Maui On Our Minds

Maui On Our Minds

With this “Maui Issue” of the Herald, we can now say with the pride of accomplishment that our neighbor island issues are back on track. In a few months, we will begin planning for our second annual Big Island issue. It feels awfully good to say that word — “annual” — for, according to the Associated Press Stylebook, which we adhere to (for the most part) in writing for and editing the Herald, “An event cannot be described as annual until it has been held in at least two successive years. Do not use the term first annual . . .”

Without a travel budget, we’ve had to be creative, to say the least. I happened to be driving home last month with the radio tuned to a simulcast of a television newscast when I heard about an airfare price war between Island Air and Hawaiian Airlines. The fare was $65 one way, but only for two days. As soon as I had parked my car, I contacted our advertising manager Karlton Tomomitsu and told him that he had to get approval — and quick — to get that fare so he could fly to Maui to meet with advertisers. Hardly your traditional way of doing business.

It was more important that Karlton go and meet with potential advertisers than Gwen or myself, for I had been communicating with a few journalists about freelancing for this issue — journalists such as current Maui News reporter Eileen Chao and former all-around Maui News staffer Roy Tanaka, who relocated to the Mainland with his wife in 2009 to help with family caregiving. We thank them for sharing their talents and professionalism with the Herald.

The Herald has enjoyed a good relationship with The Maui News, thanks to its current managing editor, Lee Imada, who, way back in the 1990s — in his early years with The Maui News — did some freelance writing for the Herald. That friendship has endured, and we are extremely grateful for Lee’s support.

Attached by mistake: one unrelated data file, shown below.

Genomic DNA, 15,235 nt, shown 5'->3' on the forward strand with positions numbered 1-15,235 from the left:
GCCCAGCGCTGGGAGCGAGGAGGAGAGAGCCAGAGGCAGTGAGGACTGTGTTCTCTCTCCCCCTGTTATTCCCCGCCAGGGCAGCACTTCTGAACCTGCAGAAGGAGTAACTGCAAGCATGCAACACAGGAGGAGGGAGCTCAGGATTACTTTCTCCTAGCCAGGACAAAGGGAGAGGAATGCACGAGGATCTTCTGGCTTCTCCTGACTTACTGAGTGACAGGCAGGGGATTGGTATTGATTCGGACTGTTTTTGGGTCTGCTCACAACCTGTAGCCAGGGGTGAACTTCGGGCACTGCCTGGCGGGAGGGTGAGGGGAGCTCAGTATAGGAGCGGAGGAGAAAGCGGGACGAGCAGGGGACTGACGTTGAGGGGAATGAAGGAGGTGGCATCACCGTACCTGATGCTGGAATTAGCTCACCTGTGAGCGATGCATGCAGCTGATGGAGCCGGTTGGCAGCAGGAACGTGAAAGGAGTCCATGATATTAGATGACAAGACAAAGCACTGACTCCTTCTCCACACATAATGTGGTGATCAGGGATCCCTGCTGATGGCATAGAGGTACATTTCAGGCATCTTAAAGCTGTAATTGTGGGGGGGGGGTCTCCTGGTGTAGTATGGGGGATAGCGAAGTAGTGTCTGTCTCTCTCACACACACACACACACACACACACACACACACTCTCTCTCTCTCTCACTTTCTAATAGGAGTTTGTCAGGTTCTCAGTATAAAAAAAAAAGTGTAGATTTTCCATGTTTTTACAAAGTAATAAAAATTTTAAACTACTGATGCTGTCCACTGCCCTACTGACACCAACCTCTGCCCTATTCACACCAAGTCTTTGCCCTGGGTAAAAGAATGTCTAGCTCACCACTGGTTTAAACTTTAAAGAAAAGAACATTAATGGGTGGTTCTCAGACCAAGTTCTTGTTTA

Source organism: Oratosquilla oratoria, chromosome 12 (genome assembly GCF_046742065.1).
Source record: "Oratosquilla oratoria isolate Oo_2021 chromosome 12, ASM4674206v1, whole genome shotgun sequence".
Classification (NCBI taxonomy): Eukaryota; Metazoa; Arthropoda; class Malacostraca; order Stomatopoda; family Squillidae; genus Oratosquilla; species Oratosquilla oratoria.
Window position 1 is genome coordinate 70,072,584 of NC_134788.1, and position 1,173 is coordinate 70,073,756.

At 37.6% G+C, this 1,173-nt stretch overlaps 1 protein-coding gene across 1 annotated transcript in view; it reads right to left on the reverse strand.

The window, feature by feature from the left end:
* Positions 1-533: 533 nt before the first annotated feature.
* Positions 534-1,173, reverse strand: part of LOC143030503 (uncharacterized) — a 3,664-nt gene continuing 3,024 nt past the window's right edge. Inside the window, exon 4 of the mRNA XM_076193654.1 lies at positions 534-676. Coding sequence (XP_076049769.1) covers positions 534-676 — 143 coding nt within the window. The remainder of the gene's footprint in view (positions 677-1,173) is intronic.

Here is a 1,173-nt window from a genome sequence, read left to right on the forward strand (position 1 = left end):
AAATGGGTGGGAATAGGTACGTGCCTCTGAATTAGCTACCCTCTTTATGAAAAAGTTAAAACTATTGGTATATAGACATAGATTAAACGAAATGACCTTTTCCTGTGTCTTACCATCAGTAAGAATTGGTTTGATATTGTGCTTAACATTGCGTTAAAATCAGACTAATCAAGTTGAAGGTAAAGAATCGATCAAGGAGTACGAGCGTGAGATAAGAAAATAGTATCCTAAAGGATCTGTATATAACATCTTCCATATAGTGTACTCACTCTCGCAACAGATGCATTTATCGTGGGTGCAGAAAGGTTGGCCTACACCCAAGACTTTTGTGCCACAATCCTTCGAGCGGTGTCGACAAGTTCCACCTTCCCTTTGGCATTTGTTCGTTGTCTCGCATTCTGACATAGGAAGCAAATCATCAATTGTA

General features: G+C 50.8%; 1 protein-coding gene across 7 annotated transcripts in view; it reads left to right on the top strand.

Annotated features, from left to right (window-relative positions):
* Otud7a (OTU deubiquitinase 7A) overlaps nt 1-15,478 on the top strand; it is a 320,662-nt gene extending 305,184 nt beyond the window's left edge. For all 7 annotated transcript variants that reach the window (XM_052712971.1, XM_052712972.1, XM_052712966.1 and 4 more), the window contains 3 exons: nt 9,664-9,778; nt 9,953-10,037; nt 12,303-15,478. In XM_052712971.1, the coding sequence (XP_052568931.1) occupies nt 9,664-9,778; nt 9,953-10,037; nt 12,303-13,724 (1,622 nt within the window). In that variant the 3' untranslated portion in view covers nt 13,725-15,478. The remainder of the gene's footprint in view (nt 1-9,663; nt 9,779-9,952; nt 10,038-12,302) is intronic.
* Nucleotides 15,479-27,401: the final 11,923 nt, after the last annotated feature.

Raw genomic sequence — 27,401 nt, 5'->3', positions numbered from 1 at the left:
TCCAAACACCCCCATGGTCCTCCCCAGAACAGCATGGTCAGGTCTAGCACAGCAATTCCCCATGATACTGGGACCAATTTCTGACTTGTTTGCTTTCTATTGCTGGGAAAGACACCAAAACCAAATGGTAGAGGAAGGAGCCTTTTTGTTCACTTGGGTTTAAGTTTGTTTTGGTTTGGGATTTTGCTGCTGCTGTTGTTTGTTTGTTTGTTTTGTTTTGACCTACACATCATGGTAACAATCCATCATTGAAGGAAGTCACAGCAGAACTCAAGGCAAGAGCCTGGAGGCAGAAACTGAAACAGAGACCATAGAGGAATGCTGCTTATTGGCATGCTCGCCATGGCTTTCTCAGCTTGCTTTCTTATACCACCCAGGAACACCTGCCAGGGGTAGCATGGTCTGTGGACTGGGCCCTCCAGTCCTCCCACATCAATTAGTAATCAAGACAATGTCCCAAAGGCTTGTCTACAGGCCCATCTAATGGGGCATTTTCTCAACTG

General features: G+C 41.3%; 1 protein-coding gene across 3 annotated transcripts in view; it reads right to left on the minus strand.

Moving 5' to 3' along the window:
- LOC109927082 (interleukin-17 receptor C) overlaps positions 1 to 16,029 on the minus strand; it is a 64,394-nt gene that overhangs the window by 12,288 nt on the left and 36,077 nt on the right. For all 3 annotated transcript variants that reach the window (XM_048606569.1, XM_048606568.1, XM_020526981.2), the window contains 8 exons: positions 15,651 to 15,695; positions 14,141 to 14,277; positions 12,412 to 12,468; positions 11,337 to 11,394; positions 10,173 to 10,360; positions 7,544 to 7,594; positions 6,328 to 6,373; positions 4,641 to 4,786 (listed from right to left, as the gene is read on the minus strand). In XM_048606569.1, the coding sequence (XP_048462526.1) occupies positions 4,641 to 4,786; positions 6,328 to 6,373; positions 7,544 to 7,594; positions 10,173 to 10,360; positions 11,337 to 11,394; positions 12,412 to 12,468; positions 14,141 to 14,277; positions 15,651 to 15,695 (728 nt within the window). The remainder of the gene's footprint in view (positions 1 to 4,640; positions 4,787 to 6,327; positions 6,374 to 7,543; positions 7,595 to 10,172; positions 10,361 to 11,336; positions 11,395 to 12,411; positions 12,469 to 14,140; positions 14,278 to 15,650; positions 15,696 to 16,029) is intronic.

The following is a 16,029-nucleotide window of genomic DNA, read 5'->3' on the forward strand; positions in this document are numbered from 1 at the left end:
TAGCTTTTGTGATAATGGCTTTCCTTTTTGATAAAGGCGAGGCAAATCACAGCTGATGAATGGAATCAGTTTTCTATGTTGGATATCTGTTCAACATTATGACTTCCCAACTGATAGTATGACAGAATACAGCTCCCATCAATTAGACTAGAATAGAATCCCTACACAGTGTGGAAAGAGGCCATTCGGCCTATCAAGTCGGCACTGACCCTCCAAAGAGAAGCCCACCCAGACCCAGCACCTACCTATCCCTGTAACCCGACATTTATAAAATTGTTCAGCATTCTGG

Throughout his two days on the ground on Maui, Karlton sent me email updates on his sales progress. Wherever he went, he came across businesses, many of them small mom-and-pops, that were now being run by the Sansei and Yonsei descendants of its founders — businesses like Pukalani Superette, Tanikai, Home Maid Bakery, Sam Sato’s, Ameritone Maui, Nagamine Photo Studio, Tasty Crust, even a nonprofit organization like the Maui Okinawa Kenjin Kai. Even Shore to Shore Realty traces its origins to the Realtor who started the company, Nobu Agena.

Realtors Al Imamura and Van Waki bought the company from Agena’s family after he died in an auto accident. On their website, they note that they promised the family that they would continue to run the company in a manner that honored Mr. Agena.

When you stop and think about it, few things are as challenging these days than running a small business, especially in today’s big-box retail environment, which has grown exponentially in recent years. At the same time, imagine the pride a young yonsei feels to be carrying on an enterprise started by their immigrant grandparents, or great-grandparents, who struggled against the odds to build their business, in today’s business environment.

We know that these businesses do not have deep pockets — more than likely, they don’t even have an advertising budget. But they’ve got big hearts, and an understanding that what they do and what we are trying to do here at the Herald is the essence of building community. It is about supporting each other and supporting a product that celebrates their community, so please support these businesses, organizations and people.

To journalists Roy Tanaka, Eileen Chao and Lee Imada, and the advertisers listed below who supported this issue, we extend a heartfelt mahalo nui loa! You can bet there will be a second annual Maui Issue! — Okage sama de . . . because of you.

Ameritone Maui
Home Maid Bakery
Maui Okinawa Kenjin Kai
Nagamine Photo Studio, Inc.
Pine Isle Market, Ltd.
Pukalani Superette
Sam Sato’s, Inc.
Sandy’s Lounge
Seki’s Machine Works, Inc.
Shore to Shore Realty, Inc.,
Takamiya Market
Tanikai Inc.
Tasty Crust
Tokyo Tei Restaurant
Ulua Slippahs

Photo by The U.S. National Archives

NO COMMENTS

Leave a Reply